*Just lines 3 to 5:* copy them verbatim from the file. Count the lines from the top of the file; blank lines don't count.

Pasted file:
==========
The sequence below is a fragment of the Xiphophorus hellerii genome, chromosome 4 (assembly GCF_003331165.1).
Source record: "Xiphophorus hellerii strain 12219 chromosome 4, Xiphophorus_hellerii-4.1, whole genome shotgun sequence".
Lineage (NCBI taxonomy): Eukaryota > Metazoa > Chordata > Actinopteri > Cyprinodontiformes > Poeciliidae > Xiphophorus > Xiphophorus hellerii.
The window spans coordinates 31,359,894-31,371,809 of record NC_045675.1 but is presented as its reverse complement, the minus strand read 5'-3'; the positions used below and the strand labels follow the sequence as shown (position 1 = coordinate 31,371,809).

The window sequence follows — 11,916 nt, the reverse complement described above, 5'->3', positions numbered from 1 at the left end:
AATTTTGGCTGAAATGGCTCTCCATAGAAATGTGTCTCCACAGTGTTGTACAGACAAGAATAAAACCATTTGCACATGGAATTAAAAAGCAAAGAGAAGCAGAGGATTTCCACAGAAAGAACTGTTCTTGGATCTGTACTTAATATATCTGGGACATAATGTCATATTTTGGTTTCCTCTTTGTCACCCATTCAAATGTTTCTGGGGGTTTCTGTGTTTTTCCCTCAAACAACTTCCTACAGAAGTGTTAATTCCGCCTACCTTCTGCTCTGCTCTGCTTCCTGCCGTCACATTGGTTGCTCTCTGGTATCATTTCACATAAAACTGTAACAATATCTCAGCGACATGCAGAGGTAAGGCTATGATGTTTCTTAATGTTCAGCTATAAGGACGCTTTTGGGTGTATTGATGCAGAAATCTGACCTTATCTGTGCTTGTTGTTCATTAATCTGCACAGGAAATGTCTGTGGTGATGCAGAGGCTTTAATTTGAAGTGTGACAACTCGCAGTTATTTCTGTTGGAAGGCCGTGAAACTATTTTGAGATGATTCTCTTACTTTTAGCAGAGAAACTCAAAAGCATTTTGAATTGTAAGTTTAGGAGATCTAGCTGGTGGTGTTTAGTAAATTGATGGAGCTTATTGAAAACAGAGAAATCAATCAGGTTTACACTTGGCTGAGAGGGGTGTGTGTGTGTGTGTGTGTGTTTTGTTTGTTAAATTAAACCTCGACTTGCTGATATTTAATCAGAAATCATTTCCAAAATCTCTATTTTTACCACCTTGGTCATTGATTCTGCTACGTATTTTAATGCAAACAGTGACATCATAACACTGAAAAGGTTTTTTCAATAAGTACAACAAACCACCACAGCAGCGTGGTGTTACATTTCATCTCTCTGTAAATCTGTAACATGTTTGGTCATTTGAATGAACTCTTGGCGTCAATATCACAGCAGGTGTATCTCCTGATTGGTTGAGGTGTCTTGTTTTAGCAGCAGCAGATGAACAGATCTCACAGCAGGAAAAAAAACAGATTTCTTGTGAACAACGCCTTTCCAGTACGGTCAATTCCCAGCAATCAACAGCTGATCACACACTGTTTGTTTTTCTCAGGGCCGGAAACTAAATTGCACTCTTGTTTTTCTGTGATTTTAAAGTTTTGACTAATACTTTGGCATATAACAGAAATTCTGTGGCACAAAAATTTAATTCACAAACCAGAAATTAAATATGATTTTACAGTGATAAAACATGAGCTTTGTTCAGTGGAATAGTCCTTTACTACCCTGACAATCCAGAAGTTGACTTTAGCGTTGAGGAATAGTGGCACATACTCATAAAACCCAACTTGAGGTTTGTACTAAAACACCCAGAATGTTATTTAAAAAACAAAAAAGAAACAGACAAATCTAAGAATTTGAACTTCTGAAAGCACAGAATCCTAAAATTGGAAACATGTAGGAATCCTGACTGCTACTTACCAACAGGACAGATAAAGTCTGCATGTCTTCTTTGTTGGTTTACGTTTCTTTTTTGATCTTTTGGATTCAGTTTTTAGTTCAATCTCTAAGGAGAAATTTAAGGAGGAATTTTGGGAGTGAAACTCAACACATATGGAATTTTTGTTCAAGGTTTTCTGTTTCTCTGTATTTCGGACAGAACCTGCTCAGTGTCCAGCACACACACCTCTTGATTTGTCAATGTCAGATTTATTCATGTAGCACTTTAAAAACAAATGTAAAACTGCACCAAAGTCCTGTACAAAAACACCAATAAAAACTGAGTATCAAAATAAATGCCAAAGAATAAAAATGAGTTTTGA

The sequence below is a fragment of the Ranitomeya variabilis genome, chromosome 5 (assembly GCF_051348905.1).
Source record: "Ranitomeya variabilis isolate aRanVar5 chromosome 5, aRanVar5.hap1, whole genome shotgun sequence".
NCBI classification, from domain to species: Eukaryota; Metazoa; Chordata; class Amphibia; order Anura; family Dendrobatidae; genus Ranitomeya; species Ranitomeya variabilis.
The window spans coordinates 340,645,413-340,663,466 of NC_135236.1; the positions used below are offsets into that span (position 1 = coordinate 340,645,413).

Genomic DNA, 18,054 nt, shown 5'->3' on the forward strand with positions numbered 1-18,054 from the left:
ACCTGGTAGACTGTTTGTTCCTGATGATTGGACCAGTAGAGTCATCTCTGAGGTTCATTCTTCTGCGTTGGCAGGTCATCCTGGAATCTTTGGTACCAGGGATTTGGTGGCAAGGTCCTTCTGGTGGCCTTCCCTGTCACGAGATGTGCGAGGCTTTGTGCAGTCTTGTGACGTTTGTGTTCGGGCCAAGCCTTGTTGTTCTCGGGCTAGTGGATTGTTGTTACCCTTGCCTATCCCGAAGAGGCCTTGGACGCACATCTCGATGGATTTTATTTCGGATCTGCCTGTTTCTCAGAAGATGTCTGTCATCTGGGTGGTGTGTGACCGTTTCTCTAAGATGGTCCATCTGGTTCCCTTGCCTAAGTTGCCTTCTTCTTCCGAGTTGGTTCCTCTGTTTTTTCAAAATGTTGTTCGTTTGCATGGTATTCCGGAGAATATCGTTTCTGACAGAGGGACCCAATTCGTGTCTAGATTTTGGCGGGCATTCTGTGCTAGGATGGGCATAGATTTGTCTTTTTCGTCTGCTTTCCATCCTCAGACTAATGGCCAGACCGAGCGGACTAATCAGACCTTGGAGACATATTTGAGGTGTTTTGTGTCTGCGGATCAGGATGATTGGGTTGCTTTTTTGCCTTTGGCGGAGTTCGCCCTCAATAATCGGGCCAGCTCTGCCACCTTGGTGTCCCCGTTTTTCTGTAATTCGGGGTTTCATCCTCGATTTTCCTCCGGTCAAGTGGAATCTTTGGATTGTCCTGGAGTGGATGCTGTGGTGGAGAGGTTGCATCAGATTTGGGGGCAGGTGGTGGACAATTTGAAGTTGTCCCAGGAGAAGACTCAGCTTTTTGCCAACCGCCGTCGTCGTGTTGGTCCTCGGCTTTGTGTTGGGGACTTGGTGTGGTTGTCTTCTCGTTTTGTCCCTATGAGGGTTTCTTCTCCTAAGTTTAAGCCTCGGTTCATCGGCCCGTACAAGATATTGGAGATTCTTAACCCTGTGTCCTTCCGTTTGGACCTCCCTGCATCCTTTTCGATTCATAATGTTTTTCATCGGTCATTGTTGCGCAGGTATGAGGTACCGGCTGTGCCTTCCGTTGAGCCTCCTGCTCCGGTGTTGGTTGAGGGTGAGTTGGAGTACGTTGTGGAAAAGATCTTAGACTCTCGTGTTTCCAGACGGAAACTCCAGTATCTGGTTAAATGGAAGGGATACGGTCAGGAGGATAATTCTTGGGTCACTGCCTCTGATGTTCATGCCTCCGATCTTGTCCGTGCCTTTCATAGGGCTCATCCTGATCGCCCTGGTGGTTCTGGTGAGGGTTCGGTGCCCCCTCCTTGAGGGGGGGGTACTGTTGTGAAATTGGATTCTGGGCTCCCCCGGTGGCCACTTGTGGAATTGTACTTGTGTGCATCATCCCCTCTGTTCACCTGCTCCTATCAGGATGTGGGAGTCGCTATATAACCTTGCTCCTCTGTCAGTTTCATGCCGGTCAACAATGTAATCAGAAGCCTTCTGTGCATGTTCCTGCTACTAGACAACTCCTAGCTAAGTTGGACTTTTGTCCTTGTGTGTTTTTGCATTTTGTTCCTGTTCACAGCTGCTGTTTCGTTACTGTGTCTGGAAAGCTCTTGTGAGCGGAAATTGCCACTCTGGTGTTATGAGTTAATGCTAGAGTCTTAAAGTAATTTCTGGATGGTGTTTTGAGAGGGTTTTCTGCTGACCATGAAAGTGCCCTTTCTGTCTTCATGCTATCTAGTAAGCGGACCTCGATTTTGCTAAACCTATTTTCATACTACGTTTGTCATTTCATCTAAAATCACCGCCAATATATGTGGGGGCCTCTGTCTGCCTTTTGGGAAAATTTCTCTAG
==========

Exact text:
Lineage (NCBI taxonomy): Eukaryota > Metazoa > Chordata > Actinopteri > Cyprinodontiformes > Poeciliidae > Xiphophorus > Xiphophorus hellerii.
The window spans coordinates 31,359,894-31,371,809 of record NC_045675.1 but is presented as its reverse complement, the minus strand read 5'-3'; the positions used below and the strand labels follow the sequence as shown (position 1 = coordinate 31,371,809).

The window sequence follows — 11,916 nt, the reverse complement described above, 5'->3', positions numbered from 1 at the left end: